The Green Bank telescope will examine a mysterious object speeding through our solar system to check for signs of alien signals. The observation begins Wednesday and will be carried out by Breakthrough Listen, a global astronomical program searching for evidence of other civilizations.
The cigar-shaped body was first spotted in the solar system by researchers on the Pan-Starrs telescope in Hawaii in October, Breakthrough Listen reports. Named ‘Oumuamua after the Hawaiian word for “messenger,” it sped from interstellar space going as fast as 196,000 mph (315,000 kph) as it went past the sun.
“’Oumuamua’s presence within our solar system affords Breakthrough Listen an opportunity to reach unprecedented sensitivities to possible artificial transmitters and demonstrate our ability to track nearby, fast-moving objects,” said Andrew Siemion, Director of Berkeley SETI Research Center. “Whether this object turns out to be artificial or natural, it’s a great target for [Breakthrough] Listen.”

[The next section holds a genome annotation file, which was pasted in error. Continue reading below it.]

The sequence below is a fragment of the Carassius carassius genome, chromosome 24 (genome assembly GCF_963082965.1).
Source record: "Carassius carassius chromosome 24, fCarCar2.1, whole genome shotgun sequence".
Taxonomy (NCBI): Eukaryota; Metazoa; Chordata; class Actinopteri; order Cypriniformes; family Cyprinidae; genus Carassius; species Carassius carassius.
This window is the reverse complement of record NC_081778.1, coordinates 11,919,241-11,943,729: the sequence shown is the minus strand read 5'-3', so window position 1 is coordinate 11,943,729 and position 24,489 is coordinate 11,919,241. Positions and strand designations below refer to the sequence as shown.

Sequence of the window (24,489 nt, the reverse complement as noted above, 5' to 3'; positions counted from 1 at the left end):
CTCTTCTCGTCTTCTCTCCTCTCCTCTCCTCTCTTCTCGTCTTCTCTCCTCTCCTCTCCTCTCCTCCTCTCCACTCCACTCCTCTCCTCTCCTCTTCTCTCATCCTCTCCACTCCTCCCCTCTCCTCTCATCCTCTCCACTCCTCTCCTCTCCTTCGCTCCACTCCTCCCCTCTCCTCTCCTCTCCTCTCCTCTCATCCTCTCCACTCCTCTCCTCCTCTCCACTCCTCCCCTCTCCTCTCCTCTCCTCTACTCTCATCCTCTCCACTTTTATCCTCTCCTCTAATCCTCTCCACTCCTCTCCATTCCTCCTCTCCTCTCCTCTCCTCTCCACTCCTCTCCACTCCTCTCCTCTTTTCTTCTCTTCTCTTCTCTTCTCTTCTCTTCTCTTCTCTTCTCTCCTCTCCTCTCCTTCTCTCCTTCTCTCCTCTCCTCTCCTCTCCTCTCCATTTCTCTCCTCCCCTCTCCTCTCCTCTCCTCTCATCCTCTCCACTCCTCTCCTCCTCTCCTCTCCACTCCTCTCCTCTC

“Most likely it is of natural origin, but because it is so peculiar, we would like to check if it has any sign of artificial origin, such as radio emissions,” Avi Loeb, professor of astronomy at Harvard University and an adviser to the Breakthrough Listen project told the Guardian. “If we do detect a signal that appears artificial in origin, we’ll know immediately.”
The telescope, which is located in West Virginia, will listen for radio signals from ‘Oumuamua across four different radio transmission bands. The powerful telescope can pick up signals as small as those that come from a mobile phone. ‘Oumuamua is located twice as far from Earth as the sun.
The 400 meter-long celestial body is ten times longer than it is wide, and was thought to be an interstellar asteroid by many astronomers, but its shape is unlike anything seen before.
The Breakthrough Listen project was launched by Stephen Hawking in 2015 and is funded by Russian billionaire Yuri Milner. It aims to listen for radio signals coming from potential other civilisations outside our solar system.